Candidiasis (moniliasis, soor)

Candidiasis or thrush is a fungal infection (mycosis) of any of the Candida species (all yeasts), of which Candida albicans is the most common. Also commonly referred to as a yeast infection, candidiasis is also technically known as candidosis, moniliasis, and oidiomycosis.

Candidiasis encompasses infections that range from superficial, such as oral thrush and vaginitis, to systemic and potentially life-threatening diseases. Candida infections of the latter category are also referred to as candidemia and are usually confined to severely immunocompromised persons, such as cancer, transplant, and AIDS patients, as well as nontrauma emergency surgery patients.

Symptoms

Symptoms of candidiasis vary depending on the area affected. Most candidial infections result in minimal complications such as redness, itching and discomfort, though complications may be severe or even fatal if left untreated in certain populations. In immunocompetent persons, candidiasis is usually a very localized infection of the skin or mucosal membranes, including the oral cavity (thrush), the pharynx or esophagus, the gastrointestinal tract, the urinary bladder, or the genitalia (vagina, penis).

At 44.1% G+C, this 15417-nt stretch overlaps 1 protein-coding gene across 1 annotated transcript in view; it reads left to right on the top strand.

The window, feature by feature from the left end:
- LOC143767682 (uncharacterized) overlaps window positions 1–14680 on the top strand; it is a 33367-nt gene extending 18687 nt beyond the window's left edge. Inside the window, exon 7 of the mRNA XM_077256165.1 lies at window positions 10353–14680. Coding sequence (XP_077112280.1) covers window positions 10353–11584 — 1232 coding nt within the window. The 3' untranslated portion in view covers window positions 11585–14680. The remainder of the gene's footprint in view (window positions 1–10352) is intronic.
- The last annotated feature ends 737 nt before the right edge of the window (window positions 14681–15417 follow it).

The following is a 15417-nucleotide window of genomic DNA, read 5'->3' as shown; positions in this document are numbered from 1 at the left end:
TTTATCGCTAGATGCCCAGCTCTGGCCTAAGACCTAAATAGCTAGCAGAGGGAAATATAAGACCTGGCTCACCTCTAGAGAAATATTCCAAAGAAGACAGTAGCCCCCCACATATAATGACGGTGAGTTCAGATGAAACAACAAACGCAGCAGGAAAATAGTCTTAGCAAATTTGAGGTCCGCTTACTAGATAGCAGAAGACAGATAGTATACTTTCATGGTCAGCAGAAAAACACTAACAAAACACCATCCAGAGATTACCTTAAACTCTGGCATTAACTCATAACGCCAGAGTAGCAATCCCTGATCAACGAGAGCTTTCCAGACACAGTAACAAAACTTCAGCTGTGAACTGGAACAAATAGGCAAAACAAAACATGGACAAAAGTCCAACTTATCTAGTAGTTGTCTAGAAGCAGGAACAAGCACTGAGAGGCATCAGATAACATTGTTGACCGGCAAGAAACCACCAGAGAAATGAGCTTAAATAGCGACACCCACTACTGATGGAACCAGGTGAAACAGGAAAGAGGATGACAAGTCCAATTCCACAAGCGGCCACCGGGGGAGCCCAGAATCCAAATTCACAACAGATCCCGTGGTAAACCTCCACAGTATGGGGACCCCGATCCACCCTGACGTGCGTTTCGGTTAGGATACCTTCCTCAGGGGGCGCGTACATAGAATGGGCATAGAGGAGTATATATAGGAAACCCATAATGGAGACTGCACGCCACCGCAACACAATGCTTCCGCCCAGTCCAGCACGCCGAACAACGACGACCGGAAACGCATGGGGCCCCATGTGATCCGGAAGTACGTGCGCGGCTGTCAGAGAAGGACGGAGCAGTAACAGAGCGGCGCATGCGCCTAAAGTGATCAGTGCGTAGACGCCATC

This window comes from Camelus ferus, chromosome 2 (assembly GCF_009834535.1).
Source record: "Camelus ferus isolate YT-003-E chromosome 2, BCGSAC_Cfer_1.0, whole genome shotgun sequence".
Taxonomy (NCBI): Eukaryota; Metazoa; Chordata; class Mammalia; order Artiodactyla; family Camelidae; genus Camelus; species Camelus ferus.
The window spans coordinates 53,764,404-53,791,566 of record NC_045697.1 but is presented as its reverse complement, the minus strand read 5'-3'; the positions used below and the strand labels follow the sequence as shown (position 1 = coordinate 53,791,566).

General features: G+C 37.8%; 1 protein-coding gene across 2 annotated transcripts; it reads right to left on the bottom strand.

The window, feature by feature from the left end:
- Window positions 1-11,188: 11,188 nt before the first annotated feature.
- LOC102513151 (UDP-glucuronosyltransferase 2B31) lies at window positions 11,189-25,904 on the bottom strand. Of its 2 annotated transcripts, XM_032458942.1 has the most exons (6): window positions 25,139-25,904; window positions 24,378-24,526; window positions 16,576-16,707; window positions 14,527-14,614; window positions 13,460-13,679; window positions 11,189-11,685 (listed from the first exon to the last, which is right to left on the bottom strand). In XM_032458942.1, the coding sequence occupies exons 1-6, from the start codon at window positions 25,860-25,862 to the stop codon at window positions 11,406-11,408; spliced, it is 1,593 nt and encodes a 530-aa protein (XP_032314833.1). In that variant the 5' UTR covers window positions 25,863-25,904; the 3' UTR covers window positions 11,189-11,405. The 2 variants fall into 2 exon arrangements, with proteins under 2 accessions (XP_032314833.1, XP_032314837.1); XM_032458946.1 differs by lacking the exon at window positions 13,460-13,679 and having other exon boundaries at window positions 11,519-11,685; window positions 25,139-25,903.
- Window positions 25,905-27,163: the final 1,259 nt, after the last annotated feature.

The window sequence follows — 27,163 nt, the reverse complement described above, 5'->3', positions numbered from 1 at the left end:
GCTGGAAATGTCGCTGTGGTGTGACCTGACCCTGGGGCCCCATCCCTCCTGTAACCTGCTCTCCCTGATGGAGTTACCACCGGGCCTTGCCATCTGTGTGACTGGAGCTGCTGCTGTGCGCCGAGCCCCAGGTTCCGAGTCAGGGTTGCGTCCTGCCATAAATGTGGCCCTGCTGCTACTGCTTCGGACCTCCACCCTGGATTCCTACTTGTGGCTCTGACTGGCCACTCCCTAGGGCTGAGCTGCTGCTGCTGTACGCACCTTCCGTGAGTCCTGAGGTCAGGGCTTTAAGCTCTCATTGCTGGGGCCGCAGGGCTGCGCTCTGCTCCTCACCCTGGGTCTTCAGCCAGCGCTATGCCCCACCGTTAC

Candidiasis is a very common cause of vaginal irritation, or vaginitis, and can also occur on the male genitals. In immunocompromised patients, Candida infections can affect the esophagus with the potential of becoming systemic, causing a much more serious condition, a fungemia called candidemia

Causes

Candida yeasts are generally present in healthy humans, particularly on the skin, but their growth is normally limited by the human immune system, by competition of other microorganisms, such as bacteria occupying the same locations in the human body, and in the case of skin, by the relative dryness of the skin, as Candida requires moisture for growth.

Diagnosis

Diagnosis of a yeast infection is done either via microscopic examination or culturing. For identification by light microscopy, a scraping or swab of the affected area is placed on a microscope slide. A single drop of 10 % potassium hydroxide (KOH) solution is then added to the specimen. The KOH dissolves the skin cells, but leaves the Candida cells intact, permitting visualization of pseudohyphae and budding yeast cells typical of many Candida species.

Treatment protocol

  • NR Formula
  • Dr Michaels Skin Care Cream 

Directions

  1. NR Formula (solution with distilled water in ratio 1:1). Apply on affected areas. Allow to dry and afterwards apply the cream. Repeat the process twice a day.
  2. Dr Michaels Skin Care Cream : Apply on affected areas twice a day.

Clean the affected area and wash with a mild soap.